The Phase Problem & the Direct Method

Shake-and-Bake addresses a problem that has held up progress in molecular biology for decades. X-ray crystallography, the primary tool (and until recent years the only tool) for determining the structure of molecules, works by passing an x-ray beam through a crystallized molecule. The pattern of the diffracted xrays, recorded as an array of spots on a photographic plate, depends on the arrangement of atoms in the molecule.


The problem is that the diffraction pattern registers only the intensity of the waves. To work back to the molecular structure, it's necessary to also know the relative timing when each wave hits, called "phase data" -- the position of the wave crests and troughs relative to each other. Without the phase data, it often takes years of painstaking trial-and-error work relying on informed intuition to hit on the right structure.

Hauptman and Jerome Karle won a Nobel prize in 1985 for their work in the late 1940s and early 1950s on "the direct method" -- a mathematical approach that makes it possible to glean phase data from the diffraction intensities. The key insight behind the direct method derives from the "atomicity" of molecules -- i.e., atoms are small, discrete points relative to the spaces between them -- which limits the possible relationships between phase and intensity to a range of probabilities.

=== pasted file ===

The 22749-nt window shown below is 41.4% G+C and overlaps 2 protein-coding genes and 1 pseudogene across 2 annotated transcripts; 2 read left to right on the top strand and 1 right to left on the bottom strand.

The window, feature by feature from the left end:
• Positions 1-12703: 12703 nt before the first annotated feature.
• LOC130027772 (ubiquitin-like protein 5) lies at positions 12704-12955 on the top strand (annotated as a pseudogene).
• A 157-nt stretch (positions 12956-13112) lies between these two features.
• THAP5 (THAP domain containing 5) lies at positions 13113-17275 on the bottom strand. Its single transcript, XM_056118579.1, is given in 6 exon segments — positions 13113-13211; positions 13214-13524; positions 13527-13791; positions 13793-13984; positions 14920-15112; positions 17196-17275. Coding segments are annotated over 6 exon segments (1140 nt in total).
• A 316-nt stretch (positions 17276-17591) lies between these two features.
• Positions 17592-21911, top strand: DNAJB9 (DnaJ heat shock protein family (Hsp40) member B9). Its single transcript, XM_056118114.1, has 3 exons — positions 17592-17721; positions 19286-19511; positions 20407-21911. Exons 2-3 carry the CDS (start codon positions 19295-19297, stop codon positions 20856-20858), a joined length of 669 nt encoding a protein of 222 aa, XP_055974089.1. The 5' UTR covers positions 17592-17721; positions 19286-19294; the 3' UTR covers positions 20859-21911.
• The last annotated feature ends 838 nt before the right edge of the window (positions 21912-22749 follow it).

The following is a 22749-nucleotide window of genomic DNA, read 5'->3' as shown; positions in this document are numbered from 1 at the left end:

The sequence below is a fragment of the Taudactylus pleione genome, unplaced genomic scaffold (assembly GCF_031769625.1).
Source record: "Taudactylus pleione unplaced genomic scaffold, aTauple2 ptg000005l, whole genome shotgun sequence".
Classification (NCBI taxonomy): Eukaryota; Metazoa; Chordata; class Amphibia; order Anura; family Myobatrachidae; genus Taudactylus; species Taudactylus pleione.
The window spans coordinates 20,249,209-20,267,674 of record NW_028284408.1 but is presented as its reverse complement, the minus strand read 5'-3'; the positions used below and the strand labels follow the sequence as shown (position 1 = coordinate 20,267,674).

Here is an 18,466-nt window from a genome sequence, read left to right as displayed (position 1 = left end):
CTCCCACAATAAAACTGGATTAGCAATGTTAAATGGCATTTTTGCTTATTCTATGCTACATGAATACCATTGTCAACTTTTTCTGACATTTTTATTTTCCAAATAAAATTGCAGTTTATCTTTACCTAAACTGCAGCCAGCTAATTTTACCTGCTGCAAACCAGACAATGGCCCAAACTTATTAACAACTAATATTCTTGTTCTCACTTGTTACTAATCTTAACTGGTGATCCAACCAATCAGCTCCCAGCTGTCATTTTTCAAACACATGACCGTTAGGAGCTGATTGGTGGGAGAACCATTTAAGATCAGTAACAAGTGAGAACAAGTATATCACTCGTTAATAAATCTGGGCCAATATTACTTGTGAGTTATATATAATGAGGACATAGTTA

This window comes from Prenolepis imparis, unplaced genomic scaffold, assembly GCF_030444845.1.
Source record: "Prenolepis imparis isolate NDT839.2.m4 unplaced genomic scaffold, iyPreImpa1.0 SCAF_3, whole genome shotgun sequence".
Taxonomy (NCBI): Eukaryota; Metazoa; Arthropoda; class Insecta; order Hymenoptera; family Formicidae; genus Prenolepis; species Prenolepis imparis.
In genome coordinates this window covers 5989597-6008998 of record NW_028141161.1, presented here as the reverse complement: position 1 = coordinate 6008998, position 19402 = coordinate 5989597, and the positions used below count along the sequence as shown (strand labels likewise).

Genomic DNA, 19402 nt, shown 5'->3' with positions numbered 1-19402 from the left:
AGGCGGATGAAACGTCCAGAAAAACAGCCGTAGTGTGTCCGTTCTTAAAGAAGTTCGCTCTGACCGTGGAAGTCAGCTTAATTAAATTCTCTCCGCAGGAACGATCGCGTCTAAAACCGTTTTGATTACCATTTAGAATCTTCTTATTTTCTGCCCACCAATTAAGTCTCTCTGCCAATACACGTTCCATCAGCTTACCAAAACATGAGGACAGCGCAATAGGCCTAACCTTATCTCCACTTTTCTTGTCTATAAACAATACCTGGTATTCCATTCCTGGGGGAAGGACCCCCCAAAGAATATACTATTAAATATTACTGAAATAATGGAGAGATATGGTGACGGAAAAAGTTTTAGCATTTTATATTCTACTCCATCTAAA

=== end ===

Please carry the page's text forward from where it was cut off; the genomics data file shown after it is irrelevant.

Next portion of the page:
The direct method has made it relatively routine to determine structure for molecules of 100 or fewer atoms. As molecular size increases, however, the probability relationships become weaker, and the direct method breaks down for molecules larger than about 150 non-hydrogen atoms. Another method, based on inserting heavy metal atoms into the crystal structure, has worked reasonably well for very large molecules -- more than about 600 atoms. But for molecules in-between, ranging from about 200 to 500 atoms, structure determination remains a hit-and-miss proposition that takes months or years if it succeeds at all.

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